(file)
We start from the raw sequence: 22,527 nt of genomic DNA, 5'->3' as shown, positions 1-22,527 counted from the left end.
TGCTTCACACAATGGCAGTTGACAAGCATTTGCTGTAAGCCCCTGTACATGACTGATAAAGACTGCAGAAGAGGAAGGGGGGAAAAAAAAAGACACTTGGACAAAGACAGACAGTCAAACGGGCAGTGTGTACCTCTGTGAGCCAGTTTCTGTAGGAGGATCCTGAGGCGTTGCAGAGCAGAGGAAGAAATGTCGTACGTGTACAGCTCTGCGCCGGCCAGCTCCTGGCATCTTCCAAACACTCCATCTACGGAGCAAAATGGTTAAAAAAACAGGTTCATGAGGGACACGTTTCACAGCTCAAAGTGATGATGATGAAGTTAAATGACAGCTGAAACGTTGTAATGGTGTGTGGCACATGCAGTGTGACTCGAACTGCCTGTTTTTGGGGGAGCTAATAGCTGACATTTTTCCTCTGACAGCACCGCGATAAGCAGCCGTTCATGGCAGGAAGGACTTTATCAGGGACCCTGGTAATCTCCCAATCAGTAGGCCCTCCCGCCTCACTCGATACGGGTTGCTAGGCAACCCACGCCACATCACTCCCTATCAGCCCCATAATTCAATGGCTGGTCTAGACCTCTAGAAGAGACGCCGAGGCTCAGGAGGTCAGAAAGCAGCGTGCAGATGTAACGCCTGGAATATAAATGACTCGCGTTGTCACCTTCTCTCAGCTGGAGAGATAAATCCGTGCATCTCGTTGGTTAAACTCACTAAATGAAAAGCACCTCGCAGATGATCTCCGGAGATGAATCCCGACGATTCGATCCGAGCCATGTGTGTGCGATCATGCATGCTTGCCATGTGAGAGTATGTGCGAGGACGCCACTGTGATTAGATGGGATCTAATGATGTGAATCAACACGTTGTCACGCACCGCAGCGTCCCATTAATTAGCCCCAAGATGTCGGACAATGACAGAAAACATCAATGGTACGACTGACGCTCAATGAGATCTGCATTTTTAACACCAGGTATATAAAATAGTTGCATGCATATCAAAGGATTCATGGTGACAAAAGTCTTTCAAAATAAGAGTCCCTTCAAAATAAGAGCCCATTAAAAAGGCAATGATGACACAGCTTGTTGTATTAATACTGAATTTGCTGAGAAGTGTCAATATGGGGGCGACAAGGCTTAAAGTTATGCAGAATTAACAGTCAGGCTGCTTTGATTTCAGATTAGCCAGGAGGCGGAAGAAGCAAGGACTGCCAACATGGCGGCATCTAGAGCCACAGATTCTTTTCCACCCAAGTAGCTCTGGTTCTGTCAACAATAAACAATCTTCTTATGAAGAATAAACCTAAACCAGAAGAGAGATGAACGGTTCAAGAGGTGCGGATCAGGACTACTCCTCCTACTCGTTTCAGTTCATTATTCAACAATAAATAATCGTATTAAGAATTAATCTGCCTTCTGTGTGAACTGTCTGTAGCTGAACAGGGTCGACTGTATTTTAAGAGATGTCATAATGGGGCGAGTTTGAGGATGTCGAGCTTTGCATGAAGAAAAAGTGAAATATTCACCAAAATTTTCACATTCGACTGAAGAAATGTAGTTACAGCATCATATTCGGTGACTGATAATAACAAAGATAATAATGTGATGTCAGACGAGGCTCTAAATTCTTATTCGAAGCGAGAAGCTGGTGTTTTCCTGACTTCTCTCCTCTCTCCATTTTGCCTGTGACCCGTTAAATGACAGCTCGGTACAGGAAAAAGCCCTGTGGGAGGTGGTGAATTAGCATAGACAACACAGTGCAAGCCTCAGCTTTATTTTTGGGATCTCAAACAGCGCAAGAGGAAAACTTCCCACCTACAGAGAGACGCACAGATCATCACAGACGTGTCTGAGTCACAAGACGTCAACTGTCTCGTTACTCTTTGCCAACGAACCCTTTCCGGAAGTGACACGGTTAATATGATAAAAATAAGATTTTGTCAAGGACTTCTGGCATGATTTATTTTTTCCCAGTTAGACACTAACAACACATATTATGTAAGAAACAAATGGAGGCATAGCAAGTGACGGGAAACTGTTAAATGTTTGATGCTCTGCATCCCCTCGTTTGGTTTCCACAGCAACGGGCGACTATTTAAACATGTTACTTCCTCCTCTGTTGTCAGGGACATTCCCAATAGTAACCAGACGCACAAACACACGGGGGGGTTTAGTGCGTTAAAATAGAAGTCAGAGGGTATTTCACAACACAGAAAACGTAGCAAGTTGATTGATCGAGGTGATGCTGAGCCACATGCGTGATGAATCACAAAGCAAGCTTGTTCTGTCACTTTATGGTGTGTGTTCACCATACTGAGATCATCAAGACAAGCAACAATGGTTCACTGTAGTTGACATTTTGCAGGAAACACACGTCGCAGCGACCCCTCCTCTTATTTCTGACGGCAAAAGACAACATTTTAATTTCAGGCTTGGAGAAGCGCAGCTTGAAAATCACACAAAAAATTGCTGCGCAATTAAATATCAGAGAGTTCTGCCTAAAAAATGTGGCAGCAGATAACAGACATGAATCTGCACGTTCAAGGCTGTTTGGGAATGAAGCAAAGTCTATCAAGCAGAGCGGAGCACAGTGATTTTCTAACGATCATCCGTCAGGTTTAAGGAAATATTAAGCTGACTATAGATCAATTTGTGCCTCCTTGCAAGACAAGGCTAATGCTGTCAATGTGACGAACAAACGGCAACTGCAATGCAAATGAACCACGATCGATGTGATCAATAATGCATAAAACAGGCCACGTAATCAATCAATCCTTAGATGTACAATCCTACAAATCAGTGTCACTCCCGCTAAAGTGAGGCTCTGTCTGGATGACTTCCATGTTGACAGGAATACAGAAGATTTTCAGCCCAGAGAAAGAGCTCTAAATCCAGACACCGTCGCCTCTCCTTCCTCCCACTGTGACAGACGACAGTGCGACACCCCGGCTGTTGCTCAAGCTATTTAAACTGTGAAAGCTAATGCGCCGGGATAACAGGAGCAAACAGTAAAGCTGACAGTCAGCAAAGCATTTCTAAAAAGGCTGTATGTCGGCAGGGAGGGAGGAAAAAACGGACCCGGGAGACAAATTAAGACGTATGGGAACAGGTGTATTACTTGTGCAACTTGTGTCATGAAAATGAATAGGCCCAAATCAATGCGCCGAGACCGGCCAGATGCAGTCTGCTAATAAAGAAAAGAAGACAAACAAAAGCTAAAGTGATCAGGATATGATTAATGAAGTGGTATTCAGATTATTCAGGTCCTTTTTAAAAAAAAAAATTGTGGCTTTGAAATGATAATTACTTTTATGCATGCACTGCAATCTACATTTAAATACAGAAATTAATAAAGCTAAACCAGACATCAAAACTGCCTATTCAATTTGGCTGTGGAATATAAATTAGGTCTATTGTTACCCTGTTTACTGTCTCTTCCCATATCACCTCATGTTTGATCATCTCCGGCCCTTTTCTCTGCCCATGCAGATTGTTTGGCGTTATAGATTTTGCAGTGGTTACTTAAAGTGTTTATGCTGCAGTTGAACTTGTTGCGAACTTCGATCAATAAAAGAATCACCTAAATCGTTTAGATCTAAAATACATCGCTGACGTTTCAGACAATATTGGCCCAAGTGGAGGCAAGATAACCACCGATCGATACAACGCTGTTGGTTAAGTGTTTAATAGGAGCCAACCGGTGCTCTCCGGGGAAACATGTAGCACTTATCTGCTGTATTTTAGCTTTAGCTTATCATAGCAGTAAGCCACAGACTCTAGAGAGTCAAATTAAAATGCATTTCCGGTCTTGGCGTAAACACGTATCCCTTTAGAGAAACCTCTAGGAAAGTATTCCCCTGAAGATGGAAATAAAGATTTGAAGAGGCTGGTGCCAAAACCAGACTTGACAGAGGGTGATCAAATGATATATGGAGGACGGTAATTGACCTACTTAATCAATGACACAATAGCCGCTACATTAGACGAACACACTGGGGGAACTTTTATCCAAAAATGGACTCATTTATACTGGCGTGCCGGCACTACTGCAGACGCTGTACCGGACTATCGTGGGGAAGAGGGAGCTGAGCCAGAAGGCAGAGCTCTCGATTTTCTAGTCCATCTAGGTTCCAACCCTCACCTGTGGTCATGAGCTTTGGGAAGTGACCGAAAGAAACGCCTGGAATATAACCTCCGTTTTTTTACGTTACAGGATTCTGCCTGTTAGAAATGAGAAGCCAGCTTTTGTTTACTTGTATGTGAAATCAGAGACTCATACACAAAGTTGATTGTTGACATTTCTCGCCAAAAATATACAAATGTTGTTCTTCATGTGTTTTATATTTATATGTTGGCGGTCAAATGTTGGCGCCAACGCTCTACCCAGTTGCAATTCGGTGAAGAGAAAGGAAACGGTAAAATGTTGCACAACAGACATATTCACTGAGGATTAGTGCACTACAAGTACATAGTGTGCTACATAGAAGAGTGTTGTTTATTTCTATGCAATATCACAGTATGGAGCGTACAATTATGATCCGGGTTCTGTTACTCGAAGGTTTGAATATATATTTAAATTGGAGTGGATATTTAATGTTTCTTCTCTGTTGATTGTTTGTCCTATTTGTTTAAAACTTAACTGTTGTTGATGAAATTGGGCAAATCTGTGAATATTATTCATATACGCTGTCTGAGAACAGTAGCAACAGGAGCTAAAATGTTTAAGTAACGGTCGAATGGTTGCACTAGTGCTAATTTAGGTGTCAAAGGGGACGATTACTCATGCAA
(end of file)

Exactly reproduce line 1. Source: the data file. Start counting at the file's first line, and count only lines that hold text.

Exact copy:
We start from the raw sequence: 22,527 nt of genomic DNA, 5'->3' as shown, positions 1-22,527 counted from the left end.